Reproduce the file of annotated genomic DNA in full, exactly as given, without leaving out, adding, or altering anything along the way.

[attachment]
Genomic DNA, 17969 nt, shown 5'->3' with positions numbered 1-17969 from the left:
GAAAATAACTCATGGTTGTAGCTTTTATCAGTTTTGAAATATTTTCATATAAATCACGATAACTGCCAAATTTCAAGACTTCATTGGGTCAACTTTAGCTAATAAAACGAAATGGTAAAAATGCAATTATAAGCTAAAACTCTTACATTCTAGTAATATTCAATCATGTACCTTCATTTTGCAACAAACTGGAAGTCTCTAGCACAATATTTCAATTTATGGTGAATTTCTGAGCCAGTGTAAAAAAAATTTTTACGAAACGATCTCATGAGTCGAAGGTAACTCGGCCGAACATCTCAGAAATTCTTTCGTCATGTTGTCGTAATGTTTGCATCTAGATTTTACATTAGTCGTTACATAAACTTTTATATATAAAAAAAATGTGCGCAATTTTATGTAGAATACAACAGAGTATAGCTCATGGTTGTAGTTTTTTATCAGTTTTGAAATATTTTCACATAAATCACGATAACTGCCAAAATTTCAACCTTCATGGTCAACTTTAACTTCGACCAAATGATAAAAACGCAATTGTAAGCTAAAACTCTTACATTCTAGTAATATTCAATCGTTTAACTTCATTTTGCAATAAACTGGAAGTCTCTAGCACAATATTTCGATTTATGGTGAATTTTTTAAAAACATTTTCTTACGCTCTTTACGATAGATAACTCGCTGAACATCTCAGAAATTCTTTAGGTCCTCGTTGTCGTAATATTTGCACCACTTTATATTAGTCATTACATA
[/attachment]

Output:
Genomic DNA, 17969 nt, shown 5'->3' with positions numbered 1-17969 from the left:
GAAAATAACTCATGGTTGTAGCTTTTATCAGTTTTGAAATATTTTCATATAAATCACGATAACTGCCAAATTTCAAGACTTCATTGGGTCAACTTTAGCTAATAAAACGAAATGGTAAAAATGCAATTATAAGCTAAAACTCTTACATTCTAGTAATATTCAATCATGTACCTTCATTTTGCAACAAACTGGAAGTCTCTAGCACAATATTTCAATTTATGGTGAATTTCTGAGCCAGTGTAAAAAAAATTTTTACGAAACGATCTCATGAGTCGAAGGTAACTCGGCCGAACATCTCAGAAATTCTTTCGTCATGTTGTCGTAATGTTTGCATCTAGATTTTACATTAGTCGTTACATAAACTTTTATATATAAAAAAAATGTGCGCAATTTTATGTAGAATACAACAGAGTATAGCTCATGGTTGTAGTTTTTTATCAGTTTTGAAATATTTTCACATAAATCACGATAACTGCCAAAATTTCAACCTTCATGGTCAACTTTAACTTCGACCAAATGATAAAAACGCAATTGTAAGCTAAAACTCTTACATTCTAGTAATATTCAATCGTTTAACTTCATTTTGCAATAAACTGGAAGTCTCTAGCACAATATTTCGATTTATGGTGAATTTTTTAAAAACATTTTCTTACGCTCTTTACGATAGATAACTCGCTGAACATCTCAGAAATTCTTTAGGTCCTCGTTGTCGTAATATTTGCACCACTTTATATTAGTCATTACATA